And, it wasn’t easy for all of them to physically write everything with their hands. Those were the times wherein there was not even the concept of a paper and pen! They had to write on palm leaves (Also called “Olaichuvadi”) with a nail. If while writing with the nail, the leaf tears apart, then they had to throw away that torn leaf, take a fresh one and write from the beginning!!

Do we have all this kind of difficulty today? Nowadays we are in the computer age wherein we have spell-checks and grammatical error-checks enabled, so that even if we make a mistake, it gets auto-corrected! All these weren’t there during those days – Of course they didn’t require all these because of their extremely high levels of intelligence. In today’s world we require all these kinds of facilities only because our intelligence levels have shrunken so much!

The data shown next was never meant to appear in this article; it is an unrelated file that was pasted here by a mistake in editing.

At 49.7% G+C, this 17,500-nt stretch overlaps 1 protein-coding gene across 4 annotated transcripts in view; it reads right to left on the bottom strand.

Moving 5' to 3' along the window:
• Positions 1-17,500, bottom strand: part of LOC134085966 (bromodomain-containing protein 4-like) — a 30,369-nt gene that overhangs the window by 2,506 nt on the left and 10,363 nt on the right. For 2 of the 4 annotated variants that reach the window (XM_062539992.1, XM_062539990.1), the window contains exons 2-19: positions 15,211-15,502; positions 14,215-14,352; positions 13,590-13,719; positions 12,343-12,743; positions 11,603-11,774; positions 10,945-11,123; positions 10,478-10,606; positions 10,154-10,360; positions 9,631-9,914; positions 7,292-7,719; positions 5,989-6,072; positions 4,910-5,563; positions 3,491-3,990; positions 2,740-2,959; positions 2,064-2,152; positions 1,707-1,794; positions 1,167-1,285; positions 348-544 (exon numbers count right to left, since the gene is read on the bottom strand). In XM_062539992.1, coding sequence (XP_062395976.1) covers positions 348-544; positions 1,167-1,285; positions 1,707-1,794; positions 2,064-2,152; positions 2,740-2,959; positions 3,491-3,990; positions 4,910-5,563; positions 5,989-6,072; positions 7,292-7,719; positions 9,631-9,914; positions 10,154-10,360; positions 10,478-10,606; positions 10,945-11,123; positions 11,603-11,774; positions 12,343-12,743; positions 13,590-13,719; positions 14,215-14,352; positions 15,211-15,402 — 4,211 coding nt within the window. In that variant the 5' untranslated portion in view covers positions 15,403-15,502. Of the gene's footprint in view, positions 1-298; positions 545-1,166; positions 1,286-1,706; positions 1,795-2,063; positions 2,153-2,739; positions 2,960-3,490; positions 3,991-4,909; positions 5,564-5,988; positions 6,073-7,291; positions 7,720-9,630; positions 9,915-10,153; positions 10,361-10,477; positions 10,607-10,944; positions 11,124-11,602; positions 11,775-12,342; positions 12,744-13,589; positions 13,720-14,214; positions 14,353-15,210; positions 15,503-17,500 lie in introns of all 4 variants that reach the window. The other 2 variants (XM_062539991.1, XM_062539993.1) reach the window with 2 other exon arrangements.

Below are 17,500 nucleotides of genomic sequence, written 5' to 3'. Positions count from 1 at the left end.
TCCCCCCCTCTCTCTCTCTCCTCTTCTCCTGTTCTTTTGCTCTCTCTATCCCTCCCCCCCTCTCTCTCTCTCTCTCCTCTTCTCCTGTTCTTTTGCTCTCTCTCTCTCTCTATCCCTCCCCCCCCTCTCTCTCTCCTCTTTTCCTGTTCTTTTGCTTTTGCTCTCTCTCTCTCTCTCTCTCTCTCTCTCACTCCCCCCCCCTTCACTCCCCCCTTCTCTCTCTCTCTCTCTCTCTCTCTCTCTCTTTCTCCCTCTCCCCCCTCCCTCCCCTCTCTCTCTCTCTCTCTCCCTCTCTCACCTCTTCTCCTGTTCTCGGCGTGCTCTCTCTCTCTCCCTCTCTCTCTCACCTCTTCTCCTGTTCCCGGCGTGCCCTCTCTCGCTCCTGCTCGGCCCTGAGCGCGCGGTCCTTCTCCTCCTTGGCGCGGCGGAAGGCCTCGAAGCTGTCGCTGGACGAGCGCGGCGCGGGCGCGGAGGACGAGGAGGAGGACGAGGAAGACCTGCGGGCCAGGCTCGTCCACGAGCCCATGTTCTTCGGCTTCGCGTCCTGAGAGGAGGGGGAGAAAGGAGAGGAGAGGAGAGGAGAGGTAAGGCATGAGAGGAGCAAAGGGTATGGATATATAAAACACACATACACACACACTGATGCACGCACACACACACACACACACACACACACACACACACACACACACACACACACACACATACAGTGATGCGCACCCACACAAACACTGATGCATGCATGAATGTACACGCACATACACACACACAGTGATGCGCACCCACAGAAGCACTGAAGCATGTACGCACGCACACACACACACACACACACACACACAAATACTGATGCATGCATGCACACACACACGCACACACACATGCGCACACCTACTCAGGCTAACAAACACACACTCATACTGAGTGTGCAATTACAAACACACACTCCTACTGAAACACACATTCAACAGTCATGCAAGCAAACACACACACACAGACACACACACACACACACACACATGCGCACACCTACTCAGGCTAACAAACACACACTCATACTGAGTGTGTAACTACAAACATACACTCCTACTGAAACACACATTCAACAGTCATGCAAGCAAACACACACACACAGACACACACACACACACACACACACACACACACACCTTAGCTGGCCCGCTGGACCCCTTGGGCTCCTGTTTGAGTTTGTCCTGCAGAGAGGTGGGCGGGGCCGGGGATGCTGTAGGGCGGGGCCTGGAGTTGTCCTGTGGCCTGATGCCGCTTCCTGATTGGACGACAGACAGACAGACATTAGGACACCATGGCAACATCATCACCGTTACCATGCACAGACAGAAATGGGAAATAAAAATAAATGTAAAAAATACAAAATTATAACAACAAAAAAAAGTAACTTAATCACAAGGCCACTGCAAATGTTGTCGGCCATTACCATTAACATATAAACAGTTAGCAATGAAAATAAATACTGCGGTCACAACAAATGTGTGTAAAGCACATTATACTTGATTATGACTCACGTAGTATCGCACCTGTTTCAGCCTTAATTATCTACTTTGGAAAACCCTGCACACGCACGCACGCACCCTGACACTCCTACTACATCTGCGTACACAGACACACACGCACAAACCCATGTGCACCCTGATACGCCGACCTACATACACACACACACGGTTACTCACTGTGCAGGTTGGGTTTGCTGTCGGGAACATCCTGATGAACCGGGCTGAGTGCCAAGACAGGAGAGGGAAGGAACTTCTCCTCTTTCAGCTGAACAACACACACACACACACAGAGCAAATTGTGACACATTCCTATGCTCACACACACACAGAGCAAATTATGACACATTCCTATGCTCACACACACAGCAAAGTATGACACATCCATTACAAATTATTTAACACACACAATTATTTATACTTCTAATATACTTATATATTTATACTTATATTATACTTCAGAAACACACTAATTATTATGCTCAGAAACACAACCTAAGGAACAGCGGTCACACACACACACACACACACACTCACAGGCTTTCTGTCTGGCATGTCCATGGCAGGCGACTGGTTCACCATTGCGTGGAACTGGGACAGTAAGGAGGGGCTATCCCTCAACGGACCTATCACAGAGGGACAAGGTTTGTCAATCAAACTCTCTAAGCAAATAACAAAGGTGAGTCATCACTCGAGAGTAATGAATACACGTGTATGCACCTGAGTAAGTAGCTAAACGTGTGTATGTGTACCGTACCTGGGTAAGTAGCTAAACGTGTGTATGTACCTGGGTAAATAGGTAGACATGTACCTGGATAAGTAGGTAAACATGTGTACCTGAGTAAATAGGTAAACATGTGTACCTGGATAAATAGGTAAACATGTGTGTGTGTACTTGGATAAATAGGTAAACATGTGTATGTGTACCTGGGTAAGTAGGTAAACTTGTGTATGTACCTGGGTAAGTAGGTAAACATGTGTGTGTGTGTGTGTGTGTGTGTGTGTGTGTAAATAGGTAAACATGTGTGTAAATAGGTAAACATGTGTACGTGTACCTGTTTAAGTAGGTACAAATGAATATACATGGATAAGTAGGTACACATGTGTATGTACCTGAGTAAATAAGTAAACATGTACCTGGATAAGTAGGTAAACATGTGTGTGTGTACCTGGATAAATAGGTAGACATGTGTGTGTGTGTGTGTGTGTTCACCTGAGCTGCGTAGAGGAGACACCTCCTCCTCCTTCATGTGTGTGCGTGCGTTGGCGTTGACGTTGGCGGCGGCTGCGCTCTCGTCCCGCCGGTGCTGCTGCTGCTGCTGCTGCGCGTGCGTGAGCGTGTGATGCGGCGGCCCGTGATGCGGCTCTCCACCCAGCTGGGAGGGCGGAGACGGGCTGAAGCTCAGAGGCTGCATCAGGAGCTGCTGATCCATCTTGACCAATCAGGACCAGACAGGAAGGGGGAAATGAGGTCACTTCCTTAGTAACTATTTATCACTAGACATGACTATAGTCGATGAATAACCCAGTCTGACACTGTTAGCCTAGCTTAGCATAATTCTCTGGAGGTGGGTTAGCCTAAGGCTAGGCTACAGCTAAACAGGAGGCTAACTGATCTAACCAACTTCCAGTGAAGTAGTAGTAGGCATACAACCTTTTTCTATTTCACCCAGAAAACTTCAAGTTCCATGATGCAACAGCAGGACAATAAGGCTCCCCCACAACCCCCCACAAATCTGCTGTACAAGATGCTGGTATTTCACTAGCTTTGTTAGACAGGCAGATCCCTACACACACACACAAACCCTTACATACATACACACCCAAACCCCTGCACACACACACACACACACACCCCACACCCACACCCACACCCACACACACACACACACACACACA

Hence, it’s with this much of difficulty and challenges that the ancient Maharishis (Sages) have written all these scriptures for us. Now, how did Valmiki Maharishi start to write the Ramayana? What were the series of events that took place? Let’s see in the next episode!

Episode 7: Purposes behind “Bhagawad Avataars” – An in-depth analysis


In the previous episode we saw the significance of Valmiki Maharishi, who composed the Ramayana text with a great expertise. We also came to know yesterday about the location of Valmiki’s ashram, which is hailed and worshipped as the birthplace of Shrimad Ramayana.